5/19/10 Tim Golden http://bandtech.com
5/19/10 Tim Golden http://bandtech.com
5/19/10 Thomas Heger
5/19/10 Tim Golden http://bandtech.com
5/20/10 Brian Q. Hutchings
5/20/10 Brian Q. Hutchings
5/20/10 Brian Q. Hutchings
5/21/10 Thomas Heger
5/21/10 Tim Golden http://bandtech.com
5/21/10 Thomas Heger
5/23/10 Brian Q. Hutchings
5/15/10 dlzc@aol.com \(formerly\)
5/15/10 Tim Golden http://bandtech.com
5/15/10 waldofj
5/16/10 Thomas Heger
5/19/10 Brian Q. Hutchings
5/19/10 Brian Q. Hutchings
5/7/10 Brian Q. Hutchings
5/8/10 Thomas Heger
5/13/10 Brian Q. Hutchings
4/21/10 Tim Golden http://bandtech.com
4/8/10 ostap_bender_1900@hotmail.com
4/8/10 Nick
4/9/10 Michael Moroney
4/9/10 Androcles
4/9/10 ostap_bender_1900@hotmail.com
4/9/10 Nick
4/9/10 Nick
4/9/10 ross.finlayson@gmail.com
4/9/10 Nick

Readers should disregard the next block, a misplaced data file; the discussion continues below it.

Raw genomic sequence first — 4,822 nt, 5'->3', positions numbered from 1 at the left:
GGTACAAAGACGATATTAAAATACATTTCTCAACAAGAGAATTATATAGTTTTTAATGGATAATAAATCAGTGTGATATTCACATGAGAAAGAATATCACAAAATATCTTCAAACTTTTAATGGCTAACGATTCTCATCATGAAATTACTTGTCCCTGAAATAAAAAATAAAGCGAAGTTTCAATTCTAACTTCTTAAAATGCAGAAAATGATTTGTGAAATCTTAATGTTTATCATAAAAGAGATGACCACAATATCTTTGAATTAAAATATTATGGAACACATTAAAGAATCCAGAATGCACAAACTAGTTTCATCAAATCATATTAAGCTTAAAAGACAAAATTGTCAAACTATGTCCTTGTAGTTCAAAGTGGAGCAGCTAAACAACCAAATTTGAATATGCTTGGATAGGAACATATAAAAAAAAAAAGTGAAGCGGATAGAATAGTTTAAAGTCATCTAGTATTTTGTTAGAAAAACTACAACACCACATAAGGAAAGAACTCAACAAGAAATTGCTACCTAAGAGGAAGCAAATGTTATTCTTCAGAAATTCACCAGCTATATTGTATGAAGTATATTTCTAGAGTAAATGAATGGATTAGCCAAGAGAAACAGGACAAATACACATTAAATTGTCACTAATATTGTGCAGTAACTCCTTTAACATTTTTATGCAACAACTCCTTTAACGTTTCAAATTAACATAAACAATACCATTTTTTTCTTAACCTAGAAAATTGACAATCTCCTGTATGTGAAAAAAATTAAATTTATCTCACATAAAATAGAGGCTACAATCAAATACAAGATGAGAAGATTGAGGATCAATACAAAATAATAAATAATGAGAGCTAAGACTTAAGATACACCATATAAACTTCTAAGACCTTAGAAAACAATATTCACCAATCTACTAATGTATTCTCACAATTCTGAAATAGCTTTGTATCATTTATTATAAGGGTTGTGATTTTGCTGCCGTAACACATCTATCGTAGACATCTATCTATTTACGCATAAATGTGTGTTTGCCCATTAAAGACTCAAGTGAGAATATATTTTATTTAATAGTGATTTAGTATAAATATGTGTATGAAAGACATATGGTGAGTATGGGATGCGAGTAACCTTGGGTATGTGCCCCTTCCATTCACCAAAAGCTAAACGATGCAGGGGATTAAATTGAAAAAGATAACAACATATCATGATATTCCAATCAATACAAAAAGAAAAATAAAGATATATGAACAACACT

4/10/10 Clifford J. Nelson
4/20/10 Brian Q. Hutchings
4/25/10 Clifford J. Nelson
4/20/10 Brian Q. Hutchings
4/28/10 Sid
4/28/10 Paul Hovnanian P.E.
4/28/10 Nick
5/16/10 dlzc@aol.com \(formerly\)
5/17/10 Tim Golden http://bandtech.com
5/18/10 Brian Q. Hutchings
5/21/10 Tim Golden http://bandtech.com
5/21/10 Thomas Heger
5/21/10 Brian Q. Hutchings
5/22/10 Y.Porat
5/22/10 Tim Golden http://bandtech.com
5/22/10 Clifford J. Nelson
5/23/10 Thomas Heger
5/23/10 Tim Golden http://bandtech.com
5/23/10 Brian Q. Hutchings
5/25/10 Tim Golden http://bandtech.com
5/25/10 Thomas Heger
5/25/10 Brian Q. Hutchings
5/25/10 Brian Q. Hutchings
5/26/10 Thomas Heger
5/26/10 Brian Q. Hutchings